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kirchoffs law

Discussion in 'Electronic Basics' started by Sunil, Jan 2, 2007.

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  1. Sunil

    Sunil Guest

    hello...my name is sunil. I am currently doing my first year
    Electronics and communication engineering in chennai. We had electric
    circuits lab the other day and our prof told us that we had to perform
    an experiment to verify kirchoff's theorems (both of them). Though i
    know the theory, i am unable to imagine an experiment. The prof also
    told us that we had to do this experiment on a breadboard. Can someone
    help me??
     
  2. Mikkel Lund

    Mikkel Lund Guest

    Sunil skrev:
    Then you don't know it ;-) Imagine a voltage reference and a number of
    resistors in series.
    If no, see:
    http://phoenix.phys.clemson.edu/labs/223/ohmslaw/index.html
     
  3. Kirchoff's voltage law says that the sum of all voltages
    around a loop must add up to zero. Connect some resistors
    in series around a loop that includes a voltage source (a 9
    volt battery, perhaps), measure the voltage across each
    resistor and the source, keeping careful track of the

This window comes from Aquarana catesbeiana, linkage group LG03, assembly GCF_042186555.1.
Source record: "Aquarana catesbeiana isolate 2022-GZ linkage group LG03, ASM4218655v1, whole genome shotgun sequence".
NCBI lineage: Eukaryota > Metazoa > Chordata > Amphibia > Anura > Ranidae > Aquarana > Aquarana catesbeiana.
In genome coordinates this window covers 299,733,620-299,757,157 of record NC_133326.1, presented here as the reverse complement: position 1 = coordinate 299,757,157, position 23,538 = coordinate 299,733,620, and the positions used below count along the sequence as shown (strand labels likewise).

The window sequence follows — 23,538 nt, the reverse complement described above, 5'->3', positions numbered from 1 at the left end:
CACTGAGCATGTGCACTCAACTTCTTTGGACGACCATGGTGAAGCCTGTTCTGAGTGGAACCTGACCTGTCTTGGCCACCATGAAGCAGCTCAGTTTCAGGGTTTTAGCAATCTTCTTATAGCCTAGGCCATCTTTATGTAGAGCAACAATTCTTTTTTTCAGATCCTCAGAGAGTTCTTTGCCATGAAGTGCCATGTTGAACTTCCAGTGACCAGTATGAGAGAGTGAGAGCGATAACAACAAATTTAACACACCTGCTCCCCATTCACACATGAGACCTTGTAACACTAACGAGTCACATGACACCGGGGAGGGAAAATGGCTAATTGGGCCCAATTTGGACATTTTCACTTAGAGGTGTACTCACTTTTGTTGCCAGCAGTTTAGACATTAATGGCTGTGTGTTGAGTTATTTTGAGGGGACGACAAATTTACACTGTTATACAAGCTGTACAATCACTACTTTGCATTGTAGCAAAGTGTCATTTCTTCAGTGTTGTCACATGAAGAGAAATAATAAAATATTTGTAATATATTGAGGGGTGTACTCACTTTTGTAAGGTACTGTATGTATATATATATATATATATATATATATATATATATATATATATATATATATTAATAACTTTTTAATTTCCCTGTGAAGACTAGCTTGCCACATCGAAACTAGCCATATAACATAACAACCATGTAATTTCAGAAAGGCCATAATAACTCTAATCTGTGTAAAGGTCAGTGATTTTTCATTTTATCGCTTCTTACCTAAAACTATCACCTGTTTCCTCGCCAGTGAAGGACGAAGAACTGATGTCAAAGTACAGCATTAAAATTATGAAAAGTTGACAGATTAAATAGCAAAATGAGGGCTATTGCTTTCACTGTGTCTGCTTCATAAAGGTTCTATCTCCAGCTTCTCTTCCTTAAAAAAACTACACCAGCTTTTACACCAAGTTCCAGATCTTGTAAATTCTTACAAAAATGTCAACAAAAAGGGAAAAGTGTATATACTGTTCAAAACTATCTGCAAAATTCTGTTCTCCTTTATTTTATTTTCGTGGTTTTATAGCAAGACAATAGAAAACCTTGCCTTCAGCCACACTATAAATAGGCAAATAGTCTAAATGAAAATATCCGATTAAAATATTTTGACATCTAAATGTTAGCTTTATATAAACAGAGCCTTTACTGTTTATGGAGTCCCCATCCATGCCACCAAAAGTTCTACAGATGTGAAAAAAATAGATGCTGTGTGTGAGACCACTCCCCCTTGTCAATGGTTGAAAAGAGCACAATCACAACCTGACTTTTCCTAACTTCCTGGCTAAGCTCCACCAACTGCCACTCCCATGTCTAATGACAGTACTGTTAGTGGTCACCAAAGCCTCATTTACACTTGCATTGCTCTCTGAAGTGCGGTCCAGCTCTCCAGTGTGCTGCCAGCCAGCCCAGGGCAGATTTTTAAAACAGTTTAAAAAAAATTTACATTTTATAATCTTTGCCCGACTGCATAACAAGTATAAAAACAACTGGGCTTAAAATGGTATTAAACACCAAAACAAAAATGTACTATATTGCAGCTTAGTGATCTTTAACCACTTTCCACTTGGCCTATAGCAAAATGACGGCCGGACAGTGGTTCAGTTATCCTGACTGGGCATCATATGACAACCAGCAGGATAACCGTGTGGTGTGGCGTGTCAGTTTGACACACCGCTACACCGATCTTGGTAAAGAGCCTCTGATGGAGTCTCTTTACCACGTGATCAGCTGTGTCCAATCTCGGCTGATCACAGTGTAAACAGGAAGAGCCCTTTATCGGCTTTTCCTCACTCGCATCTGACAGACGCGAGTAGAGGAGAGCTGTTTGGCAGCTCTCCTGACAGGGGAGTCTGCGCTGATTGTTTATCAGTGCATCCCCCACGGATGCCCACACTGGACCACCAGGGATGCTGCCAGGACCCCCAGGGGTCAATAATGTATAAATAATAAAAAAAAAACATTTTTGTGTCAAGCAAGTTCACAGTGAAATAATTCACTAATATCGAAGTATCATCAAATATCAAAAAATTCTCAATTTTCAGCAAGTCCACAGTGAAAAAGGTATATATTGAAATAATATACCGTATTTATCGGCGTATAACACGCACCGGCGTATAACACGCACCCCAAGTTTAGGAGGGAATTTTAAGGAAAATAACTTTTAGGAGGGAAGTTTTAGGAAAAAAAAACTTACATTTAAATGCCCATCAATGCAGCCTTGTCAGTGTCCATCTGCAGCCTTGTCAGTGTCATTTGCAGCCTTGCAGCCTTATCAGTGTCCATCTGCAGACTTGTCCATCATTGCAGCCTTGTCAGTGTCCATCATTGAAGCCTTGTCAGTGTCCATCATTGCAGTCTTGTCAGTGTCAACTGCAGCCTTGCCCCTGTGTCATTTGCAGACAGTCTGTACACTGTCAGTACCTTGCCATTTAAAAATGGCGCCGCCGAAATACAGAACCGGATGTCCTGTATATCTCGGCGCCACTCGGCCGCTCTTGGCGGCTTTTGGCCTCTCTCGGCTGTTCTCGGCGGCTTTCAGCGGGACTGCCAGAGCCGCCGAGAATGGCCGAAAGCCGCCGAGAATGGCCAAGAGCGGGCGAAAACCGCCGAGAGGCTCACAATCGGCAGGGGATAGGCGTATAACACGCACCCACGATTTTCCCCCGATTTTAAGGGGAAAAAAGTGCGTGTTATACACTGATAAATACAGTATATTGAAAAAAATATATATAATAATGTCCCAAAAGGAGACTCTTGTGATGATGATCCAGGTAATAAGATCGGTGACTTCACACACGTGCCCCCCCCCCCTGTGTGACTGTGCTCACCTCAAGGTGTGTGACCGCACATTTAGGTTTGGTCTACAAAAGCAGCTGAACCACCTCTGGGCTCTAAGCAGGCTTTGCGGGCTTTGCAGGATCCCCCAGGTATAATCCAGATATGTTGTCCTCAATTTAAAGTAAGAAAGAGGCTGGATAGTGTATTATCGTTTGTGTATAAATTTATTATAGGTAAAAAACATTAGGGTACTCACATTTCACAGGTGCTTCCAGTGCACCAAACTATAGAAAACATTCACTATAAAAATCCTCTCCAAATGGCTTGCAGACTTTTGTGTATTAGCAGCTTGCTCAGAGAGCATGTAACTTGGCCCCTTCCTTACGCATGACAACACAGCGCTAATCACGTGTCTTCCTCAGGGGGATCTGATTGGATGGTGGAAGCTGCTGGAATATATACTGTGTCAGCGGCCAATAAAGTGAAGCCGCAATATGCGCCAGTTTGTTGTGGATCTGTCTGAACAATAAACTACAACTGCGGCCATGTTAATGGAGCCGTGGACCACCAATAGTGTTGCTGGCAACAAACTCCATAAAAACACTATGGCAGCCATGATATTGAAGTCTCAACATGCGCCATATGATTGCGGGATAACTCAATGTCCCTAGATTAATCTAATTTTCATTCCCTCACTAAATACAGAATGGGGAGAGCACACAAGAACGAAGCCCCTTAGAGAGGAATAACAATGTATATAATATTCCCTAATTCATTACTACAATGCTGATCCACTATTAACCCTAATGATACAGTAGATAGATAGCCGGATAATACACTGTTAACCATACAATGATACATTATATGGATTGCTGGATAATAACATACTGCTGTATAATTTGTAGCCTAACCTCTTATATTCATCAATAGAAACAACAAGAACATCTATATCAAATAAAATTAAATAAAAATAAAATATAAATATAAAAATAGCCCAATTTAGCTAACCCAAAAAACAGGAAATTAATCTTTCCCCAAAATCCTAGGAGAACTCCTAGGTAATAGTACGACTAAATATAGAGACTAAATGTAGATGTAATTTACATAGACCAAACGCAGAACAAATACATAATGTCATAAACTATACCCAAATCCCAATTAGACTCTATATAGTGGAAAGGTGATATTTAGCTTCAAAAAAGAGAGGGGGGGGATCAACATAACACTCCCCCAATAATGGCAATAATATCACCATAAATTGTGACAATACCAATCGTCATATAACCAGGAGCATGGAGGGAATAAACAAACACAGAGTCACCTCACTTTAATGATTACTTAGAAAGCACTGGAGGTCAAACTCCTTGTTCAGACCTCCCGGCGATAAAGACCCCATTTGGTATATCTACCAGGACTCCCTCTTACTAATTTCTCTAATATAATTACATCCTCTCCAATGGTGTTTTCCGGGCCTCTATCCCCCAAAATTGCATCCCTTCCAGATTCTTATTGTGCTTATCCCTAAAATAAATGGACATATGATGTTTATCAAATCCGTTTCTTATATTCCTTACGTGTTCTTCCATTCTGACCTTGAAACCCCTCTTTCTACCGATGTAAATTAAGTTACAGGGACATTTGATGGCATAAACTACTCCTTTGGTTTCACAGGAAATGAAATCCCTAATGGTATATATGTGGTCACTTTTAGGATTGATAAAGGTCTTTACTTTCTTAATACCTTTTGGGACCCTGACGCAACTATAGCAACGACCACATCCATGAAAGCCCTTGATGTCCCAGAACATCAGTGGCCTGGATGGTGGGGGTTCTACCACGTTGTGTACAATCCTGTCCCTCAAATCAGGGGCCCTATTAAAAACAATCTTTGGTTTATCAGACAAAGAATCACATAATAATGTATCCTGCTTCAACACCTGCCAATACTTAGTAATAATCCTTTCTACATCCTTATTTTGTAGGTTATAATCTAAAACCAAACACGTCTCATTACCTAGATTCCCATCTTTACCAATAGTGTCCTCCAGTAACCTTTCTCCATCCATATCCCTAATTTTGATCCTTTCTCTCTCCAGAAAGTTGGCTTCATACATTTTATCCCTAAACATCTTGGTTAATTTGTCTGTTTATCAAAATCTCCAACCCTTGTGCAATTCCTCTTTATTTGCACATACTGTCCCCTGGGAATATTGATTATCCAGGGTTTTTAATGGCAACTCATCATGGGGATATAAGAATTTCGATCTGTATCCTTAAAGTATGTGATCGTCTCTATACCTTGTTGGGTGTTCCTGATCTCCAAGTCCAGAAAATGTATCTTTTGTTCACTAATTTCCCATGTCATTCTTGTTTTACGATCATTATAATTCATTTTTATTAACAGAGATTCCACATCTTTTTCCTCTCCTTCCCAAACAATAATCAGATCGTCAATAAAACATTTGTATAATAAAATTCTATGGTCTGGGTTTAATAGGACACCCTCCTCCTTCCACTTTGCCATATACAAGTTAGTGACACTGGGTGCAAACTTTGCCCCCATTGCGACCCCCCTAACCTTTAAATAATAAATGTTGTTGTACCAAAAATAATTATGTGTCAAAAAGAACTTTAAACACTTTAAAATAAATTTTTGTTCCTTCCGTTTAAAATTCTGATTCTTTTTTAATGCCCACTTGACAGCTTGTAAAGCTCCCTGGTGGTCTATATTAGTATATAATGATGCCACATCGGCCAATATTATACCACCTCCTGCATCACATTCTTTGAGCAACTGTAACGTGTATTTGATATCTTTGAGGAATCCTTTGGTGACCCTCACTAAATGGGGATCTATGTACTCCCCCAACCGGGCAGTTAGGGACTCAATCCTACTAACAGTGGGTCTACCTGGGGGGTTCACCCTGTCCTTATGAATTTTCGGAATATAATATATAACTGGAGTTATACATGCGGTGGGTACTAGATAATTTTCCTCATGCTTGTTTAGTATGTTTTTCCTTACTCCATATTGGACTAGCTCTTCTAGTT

polarity relative to the direction you go around the loop,
    and add them up and see how close to zero they total.

    Kirchoff's current law says that the sum of all currents
    entering a single node add up to zero. So you arrange for
    some currents to arrive at a single node, measure all of
    those currents by inserting a current meter in series with
    each, using the same polarity for all (say, positive meter
    lead toward the node in question) and add the currents up
    and see how close to zero the total is.

    Both these experiments may show a small non zero total,
    because of measurement tolerances and the the fact that you
    have not corrected for the way the measurements change the
    situation. But the results should be pretty close to zero.
    Your analysis of the experiment should delve into these
    effects.
     
  4. PeteS

    PeteS Guest

    If the OP can access a.b.s.e I might put a schematic of a test circuit;
    it's up to the OP to do the measurement, of course.

    Having taught, I understand the gap between what one hears from a
    lecturer and actually constructing something to test it - besides, it's
    s.e.b and New Year to boot :)

    Cheers

    PeteS
     
  5. PeteS

    PeteS Guest

    Posted to a.b.s.e
     
  6. Rich Grise

    Rich Grise Guest

    Nah - googlegroups.

    Thanks,
    Rich
     
  7. Kirchhoff's voltage law ... a series circuit should do it (measure all the
    voltage rises and drops and they should sum to zero).

    Kirchhoff's current law ... a parallel circuit should do it (measure all
    the node currents and they should sum to zero).

    Or, get fancy and use an unbalanced bridge circuit to demonstrate both laws
    (lots of loops and nodes to play with). Your Prof will be impressed!
     
  8. PeteS

    PeteS Guest

    Hey - I tried :)

    Cheers

    PeteS
     
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